As a kid, Joey Pitcher could look at a photograph and draw an exact copy. But if he tried to create an original drawing, the results were less than inspired.
The same principal applied when he took up guitar. He happily spent hours mastering Led Zeppelin riffs and solos, feeling a sense of pride and accomplishment in sounding just like Jimmy Page. But he wasn’t nearly as successful at, or interested in, writing original songs. “I am a better copier than I am a creator,” he says.
That skill set serves him well as the lead guitarist of Contraflow, which specializes in exact, full-bodied reproductions of classic rock anthems from the 1970s and ’ 80s. Whitesnake, Rush, Foreigner, Bon Jovi, Sammy Hagar, Styx, Boston, Kiss, Journey — Pitcher and his bandmates, including former Lillian Axe vocalist Derrick LeFevre, duplicate them all with exacting musicianship.
On Saturday, Contraflow celebrates its 10th anniversary as a band with a show at Rock ‘n’ Bowl, a favorite venue.
The journey — Journey? — that led Pitcher and LeFevre to Contraflow was not direct. As a boy, Pitcher was a “Partridge Family” fan who wanted to be David Cassidy, the singing guitarist who got all the girls. The discovery of Alice Cooper changed everything: “I literally went from buying Partridge Family albums to buying Alice Cooper albums.”
Kiss, Led Zeppelin and Rush soon followed. Seeing Rush at the old Warehouse concert hall in 1977 “was a life-changer,” Pitcher said. “Rush was the end-all for me.”
Personal tastes aside, his first band of note was Soul Shop, a cover band devoted to 1970s funk and soul; the versatile LeFevre was its singer.
LeFevre had joined his first cover band at age 16. His early ré sumé includes Grand Central and a Houston-based pop-metal band called Success. Success made the move to Los Angeles in search of a record deal, only to have its dreams dashed by the ascent of grunge.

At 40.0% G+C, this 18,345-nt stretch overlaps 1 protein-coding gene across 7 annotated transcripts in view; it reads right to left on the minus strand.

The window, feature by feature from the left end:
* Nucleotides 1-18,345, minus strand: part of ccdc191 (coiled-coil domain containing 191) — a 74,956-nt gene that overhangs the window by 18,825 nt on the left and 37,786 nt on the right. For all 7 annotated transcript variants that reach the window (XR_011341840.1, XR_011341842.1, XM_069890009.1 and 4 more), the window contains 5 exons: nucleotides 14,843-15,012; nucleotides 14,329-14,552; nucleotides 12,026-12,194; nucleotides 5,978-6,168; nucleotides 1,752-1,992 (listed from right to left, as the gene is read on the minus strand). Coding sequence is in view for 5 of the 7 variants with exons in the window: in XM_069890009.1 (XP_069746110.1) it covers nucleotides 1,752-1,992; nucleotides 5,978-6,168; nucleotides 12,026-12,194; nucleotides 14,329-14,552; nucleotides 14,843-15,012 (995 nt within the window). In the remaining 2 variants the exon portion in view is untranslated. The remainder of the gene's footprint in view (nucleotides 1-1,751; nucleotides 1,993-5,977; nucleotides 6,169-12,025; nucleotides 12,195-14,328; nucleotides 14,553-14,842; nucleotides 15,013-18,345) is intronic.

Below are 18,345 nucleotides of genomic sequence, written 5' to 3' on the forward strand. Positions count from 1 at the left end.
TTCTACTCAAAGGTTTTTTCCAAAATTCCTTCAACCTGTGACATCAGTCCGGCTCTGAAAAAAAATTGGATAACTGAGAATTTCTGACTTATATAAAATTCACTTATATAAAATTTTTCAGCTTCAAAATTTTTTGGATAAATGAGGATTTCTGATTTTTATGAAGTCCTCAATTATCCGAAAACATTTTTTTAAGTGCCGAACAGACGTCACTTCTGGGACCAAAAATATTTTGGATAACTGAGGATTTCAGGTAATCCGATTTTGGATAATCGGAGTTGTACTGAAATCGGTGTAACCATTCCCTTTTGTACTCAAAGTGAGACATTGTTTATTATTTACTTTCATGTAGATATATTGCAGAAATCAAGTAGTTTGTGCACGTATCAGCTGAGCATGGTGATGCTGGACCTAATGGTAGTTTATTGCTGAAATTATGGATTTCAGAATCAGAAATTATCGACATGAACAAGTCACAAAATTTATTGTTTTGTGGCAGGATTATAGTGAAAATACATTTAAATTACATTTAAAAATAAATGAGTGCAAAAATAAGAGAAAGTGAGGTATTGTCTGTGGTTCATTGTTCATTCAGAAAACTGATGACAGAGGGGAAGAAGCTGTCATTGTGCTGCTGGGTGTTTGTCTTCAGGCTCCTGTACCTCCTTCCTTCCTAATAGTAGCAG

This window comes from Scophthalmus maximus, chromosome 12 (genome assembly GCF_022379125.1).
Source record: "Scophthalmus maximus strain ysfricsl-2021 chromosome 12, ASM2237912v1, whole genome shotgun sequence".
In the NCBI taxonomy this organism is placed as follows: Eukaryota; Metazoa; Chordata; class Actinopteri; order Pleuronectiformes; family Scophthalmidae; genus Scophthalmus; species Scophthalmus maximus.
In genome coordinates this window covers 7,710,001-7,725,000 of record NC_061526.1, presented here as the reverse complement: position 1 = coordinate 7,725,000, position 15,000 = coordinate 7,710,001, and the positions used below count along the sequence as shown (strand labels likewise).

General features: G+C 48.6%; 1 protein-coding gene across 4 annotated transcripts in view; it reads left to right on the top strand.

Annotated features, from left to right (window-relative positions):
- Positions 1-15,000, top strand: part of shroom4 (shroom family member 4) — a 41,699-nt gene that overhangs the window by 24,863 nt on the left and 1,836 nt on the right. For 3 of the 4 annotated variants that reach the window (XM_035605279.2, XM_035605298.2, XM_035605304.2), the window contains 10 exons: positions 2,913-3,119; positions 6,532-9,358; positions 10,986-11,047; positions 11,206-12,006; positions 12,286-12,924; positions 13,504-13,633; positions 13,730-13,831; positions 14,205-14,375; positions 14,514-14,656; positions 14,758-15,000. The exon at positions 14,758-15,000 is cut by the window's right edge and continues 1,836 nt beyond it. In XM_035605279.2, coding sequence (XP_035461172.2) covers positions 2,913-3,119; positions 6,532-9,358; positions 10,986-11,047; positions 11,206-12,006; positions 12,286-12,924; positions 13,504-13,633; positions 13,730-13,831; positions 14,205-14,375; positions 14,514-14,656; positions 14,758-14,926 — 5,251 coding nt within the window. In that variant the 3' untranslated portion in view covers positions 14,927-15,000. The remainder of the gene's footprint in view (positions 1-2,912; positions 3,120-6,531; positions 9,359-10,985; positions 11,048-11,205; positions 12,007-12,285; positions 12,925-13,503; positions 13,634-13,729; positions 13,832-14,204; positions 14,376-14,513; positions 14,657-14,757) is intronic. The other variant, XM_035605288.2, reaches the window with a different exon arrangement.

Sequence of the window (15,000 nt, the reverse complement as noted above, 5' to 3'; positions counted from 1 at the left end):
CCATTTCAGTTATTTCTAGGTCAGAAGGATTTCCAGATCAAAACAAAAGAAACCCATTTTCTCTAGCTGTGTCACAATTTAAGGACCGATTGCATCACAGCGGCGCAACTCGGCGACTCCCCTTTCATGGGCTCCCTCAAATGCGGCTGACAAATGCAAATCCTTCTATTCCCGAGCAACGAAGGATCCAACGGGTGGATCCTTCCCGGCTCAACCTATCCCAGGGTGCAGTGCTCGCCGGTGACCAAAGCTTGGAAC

Back in New Orleans, LeFevre tried his hand at grunge via Facedown, with Pitcher on guitar. Hoping to tap into the local market for dance/Top 40 cover bands, LeFevre and Pitcher launched Soul Shop to play favorites by Earth Wind & Fire, Chaka Khan, the O’Jays and the Temptations. They were good enough to be booked for the popular New Year’s Eve party at the old Bally’s Casino in New Orleans East, which catered to a predominantly African-American clientele.
“We were a bunch of long-haired white guys playing R&B,” LeFevre said. “People would do double takes.”
Looking to leave behind his landscaping day job, LeFevre spent a decade on Bourbon Street. He got his start with Sho-Tyme at the Bourbon Street Blues Company, then jumped around to various bands at different clubs. “Other than rap, country and death metal, I listen to everything,” he said. “I’m pretty versatile. I can adapt pretty well. On Bourbon Street, you never know what they’ll throw at you.”
From 2004 to 2010 and again for a European tour in 2012, he fronted Lillian Axe, the long-running Louisiana metal band led by guitarist Stevie Blaze.
Meanwhile, Pitcher had befriended members of a Top 40 wedding band called the Distractions. They were eager to launch a side project to play classic rock from the 1970s and ’ 80s.
Hurricane Katrina put those plans on hold. But in 2006, the newly christened Contraflow launched with Pitcher and several members of the Distractions: rhythm guitarist Scotty McGregor; his wife, vocalist Melissa McGregor; drummer R.L. Marix; and keyboardist Chet Delatte. Bassist Drew Cavaseno, a transplant from New Jersey, eventually joined their ranks.
The McGregors got divorced; Melissa left Contraflow in 2012. LeFevre had substituted for her a couple times, so was the obvious choice to replace her.
He had just quit a Journey/Bon Jovi cover band, and was trying to launch his own classic rock project, Rocktricity. Jumping into Contraflow “was a no-brainer,” LeFevre said. “They were already established, and they were doing what I was trying to do.”
A male vocalist brought a welcome dose of masculinity to bear when Contraflow covers such hair metal favorites as Whitesnake’s “Still of the Night.” “Two songs into the first gig with Derrick,” Pitcher said, “we looked at each other like, ‘Oh, yeah. This is what it’s supposed to sound like.’ ”
Pitcher is a stickler for details; he is the band’s quality control officer, insisting on letter-perfect re-creations: “I’m sure I get on everybody’s nerves sometimes.”
And the Contraflow repertoire is constantly updated. Asia’s “Only Time Will Tell,” Sammy Hagar’s “Heavy Metal” and the Styx deep cut “Man in the Wilderness” are recent additions.
“We’re always hesitant about a song not everybody will know,” Pitcher said. “We try to please the audience rather than ourselves. But sometimes, we throw in one for ourselves.”
Follow Keith Spera on Twitter, @KeithSpera.